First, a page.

After a few lake-effect events during the fall, there will be rather limited amounts of lake effect snow during December. When colder weather does return for the end of winter, however, the lakes should still be mostly wide open and able to contribute to some significant mid to late season lake-effect snow events.
Forecast factor: Strong El Niño with a twist
El Niño, shown in the oval in the centre of the map above, has a reputation for bringing mild winters to Southern Canada, and the strongest two El Niño events on record prior to this year (1982-83 and 1997-98) were quite mild from British Columbia to Newfoundland. However, a review of other El Niño winters shows that El Niño does not guarantee a mild winter across the country.
When the warmest water relative to normal (the darkest shades of red) is found close to the coast of South America, we usually see mild winters across Canada like we experienced in 1982-83 and 1997-98. When the warmest water is found in the Central Pacific rather than closer to South America, however, the winters over the eastern half of Canada typically turn significantly colder compared to what we expect with a classic El Niño. If the warmest water continues to shift west towards the central Pacific, the threat for a more extended period of classic winter across Eastern Canada will likely increase.
As we progress through the fall we will track changes in the ocean-water temperature pattern, but there are signs that warmest water will be found closer to the Central Pacific and not just off the coast of South America.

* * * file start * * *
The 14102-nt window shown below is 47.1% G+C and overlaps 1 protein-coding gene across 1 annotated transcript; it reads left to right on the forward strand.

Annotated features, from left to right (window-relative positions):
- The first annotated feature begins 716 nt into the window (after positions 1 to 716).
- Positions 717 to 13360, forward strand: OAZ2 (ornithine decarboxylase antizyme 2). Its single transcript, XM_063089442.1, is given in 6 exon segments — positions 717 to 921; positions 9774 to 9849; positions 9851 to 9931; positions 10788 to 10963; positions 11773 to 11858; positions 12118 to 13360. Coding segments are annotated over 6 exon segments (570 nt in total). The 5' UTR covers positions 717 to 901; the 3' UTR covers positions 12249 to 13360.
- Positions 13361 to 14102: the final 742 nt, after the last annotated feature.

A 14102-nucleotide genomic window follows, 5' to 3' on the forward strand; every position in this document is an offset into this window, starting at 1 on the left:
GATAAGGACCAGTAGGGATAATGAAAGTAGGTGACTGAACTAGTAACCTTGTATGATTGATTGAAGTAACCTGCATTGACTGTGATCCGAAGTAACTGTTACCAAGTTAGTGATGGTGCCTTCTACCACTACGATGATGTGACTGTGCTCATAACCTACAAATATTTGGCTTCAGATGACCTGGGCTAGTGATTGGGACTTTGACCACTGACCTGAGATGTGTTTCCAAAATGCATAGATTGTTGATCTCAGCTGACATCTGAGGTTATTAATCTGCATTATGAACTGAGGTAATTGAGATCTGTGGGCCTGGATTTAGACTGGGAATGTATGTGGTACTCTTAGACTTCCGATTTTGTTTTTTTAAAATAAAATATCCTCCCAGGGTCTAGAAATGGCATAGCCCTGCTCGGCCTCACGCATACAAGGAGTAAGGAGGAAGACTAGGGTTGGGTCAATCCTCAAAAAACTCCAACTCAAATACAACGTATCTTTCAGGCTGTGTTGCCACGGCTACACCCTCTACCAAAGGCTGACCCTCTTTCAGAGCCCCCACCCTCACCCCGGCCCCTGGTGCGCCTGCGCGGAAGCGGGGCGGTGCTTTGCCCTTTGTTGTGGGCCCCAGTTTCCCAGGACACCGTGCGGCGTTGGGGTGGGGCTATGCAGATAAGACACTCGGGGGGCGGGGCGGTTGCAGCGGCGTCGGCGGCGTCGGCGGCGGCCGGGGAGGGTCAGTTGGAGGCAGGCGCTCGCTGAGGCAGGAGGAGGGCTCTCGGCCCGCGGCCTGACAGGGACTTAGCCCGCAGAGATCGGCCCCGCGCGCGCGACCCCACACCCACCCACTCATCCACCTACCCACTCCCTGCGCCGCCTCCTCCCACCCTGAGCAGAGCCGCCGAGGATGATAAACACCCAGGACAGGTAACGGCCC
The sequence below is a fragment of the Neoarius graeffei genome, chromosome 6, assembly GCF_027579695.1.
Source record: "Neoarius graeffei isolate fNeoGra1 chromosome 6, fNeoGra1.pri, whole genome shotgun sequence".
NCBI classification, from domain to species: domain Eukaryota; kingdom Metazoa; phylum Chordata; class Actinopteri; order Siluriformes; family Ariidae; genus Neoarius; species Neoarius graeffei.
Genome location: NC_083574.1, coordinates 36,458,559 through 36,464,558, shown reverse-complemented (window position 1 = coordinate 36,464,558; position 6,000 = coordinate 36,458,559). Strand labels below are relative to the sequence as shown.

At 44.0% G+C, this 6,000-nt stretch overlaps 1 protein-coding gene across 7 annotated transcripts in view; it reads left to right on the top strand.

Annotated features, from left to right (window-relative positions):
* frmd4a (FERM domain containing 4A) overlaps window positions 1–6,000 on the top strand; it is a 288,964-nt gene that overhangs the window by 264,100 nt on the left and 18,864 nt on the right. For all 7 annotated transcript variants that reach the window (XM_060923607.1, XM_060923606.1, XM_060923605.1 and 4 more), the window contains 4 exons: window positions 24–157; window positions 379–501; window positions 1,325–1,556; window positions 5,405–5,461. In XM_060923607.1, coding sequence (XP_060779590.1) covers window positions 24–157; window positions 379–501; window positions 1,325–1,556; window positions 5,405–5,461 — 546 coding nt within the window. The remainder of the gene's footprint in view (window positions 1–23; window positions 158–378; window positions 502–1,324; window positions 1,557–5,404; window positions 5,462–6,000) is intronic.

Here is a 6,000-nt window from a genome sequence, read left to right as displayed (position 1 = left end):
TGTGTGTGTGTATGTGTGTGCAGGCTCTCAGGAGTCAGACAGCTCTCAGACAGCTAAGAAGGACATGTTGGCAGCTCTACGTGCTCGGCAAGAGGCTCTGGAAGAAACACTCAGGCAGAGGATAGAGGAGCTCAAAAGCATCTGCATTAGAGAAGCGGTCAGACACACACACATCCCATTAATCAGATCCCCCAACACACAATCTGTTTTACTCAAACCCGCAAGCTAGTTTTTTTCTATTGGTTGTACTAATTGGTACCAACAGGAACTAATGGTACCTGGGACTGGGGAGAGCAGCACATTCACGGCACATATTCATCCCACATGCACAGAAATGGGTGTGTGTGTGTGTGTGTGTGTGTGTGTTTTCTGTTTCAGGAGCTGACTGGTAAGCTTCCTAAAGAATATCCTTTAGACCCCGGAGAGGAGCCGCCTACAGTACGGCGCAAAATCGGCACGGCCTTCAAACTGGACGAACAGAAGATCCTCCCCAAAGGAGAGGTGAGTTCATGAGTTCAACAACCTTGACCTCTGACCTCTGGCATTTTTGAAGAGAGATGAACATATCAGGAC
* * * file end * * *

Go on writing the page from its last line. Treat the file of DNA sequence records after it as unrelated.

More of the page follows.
Another key to upcoming winter is whether El Niño peaks later this fall and then starts to weaken as we progress through the winter or whether it continues to strengthen during the winter. A strengthening El Niño rather than a weakening El Niño during the heart of winter would likely mean a milder winter for Eastern Canada.
Forecast factor: The blob
A unique feature of the upcoming winter compared to other strong El Niño winters of the past is the persistence of the warmer-than-normal ocean-water temperatures off the West Coast of Canada, shown in the top circle in the map above.
This feature has become known as “the Blob” and has been a key contributor to the dominant weather pattern across North America for the past two years, which has featured extended periods of warm and dry weather in the West and two of the coldest winters in recent memory farther to the east. If “the Blob” persists into the winter, the threat for a cold conclusion to winter east of the Prairies will increase.
Are seasonal forecasts accurate?
A common audience comment to every seasonal forecast article questions the accuracy of our daily predictions, and concludes that we can’t possibly produce an accurate seasonal forecast.
While this feedback is understandable, it is important to keep in mind that seasonal forecasts are fundamentally different from daily forecasts. Our seasonal forecasts provide an overview of the pattern for the upcoming season (such as a mild winter vs. cold winter). We do not attempt to tell you if it will rain or snow at your house on a specific date.
Our forecasts for the past six seasons have been very effective in describing the dominant weather patterns for the upcoming season. This type of forecast is often easier to accurately do than to tell you what you really want to know: whether the scattered afternoon showers will directly affect you this weekend.